Paganistan: Notes from the Secret Commonwealth

In Which One Midwest Man-in-Black Confers, Converses & Otherwise Hob-Nobs with his Fellow Hob-Men (& -Women) Concerning the Sundry Ways of the Famed but Ill-Starred Tribe of Witches.

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India being India, there's an entire genre of Bollywood films about gods and goddesses.

They're called “the theologicals.”

Some are overtly mythological in nature, but the vast majority tell the story of how our hero N manages, with the help of deity G, to overcome what at first seem to be virtually insurmountable obstacles.*

This, of course—as pretty much any pagan can tell you—is how things really do work in a polytheist world. Small wonder that it plays so convincingly on screen.

As America moves towards its own irresistibly polytheist future (ex uno plurimus), realistically we can expect something similar from the US film industry.

It's well worth pondering in advance what American theologicals might look like. Imagine the parameters of a film about your own heart-god or -goddess.

What one would call such a pagan American film industry seems to me to be more or less a slam-dunk.

I mean, really, we pretty much have to go with Polywood, right?


*My personal favorite is the campy old 1960s classic, Jaya Maha Kali, "Victory to Great Kali."

The king, a pious worshiper of Mother Kali, disguises himself and travels his kingdom righting wrongs in the goddess' name.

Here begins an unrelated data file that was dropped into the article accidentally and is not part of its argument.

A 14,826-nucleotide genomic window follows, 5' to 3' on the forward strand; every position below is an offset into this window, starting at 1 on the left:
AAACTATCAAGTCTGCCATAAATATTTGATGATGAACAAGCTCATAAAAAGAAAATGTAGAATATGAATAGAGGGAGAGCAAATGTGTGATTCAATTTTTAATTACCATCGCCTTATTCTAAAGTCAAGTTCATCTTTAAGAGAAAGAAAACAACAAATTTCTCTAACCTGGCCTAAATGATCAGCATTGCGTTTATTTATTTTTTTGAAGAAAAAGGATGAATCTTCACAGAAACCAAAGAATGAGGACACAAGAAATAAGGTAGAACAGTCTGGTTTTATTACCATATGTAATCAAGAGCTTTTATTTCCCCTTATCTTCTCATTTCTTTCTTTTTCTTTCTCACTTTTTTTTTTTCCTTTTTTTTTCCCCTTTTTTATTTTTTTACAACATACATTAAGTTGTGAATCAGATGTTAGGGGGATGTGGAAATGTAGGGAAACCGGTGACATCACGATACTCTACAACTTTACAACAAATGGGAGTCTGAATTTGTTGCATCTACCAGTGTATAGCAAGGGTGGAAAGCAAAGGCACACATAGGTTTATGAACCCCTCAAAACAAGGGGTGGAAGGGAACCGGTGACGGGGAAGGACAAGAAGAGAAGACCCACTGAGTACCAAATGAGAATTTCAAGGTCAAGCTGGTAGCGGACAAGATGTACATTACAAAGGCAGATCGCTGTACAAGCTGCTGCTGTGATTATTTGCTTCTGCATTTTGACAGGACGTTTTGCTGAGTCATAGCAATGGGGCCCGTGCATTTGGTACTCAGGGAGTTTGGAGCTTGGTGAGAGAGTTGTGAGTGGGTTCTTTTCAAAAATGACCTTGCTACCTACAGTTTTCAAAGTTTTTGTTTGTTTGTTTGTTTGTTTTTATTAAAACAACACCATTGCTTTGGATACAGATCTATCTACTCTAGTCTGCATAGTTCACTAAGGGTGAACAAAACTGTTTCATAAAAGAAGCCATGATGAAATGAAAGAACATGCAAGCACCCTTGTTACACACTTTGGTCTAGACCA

In the final scene, a terrible drought strikes the land. The people are convinced that only a sacrifice can bring the rains. They want the king, as priest-in-chief, to behead a young boy as an offering to Mother Kali.

The king, naturally, is loath to do so, even though the boy assures him that he's willing to die for such a purpose.

The boy places his head on the block. The king raises his sword.

But of course, he can't kill an innocent child. Instead, the king cuts off his own arm as an offering to Mother Kali.

Deeply moved by such piety, the Goddess appears in person. She blesses the king, magically restores his arm, and the rains begin to fall.

And the film ends (as it began) with everyone dancing and singing in praise of the Goddess.

Jaya Maha Kali!


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Poet, scholar and storyteller Steven Posch was raised in the hardwood forests of western Pennsylvania by white-tailed deer. (That's the story, anyway.) He emigrated to Paganistan in 1979 and by sheer dint of personality has become one of Lake Country's foremost men-in-black. He is current keeper of the Minnesota Ooser.


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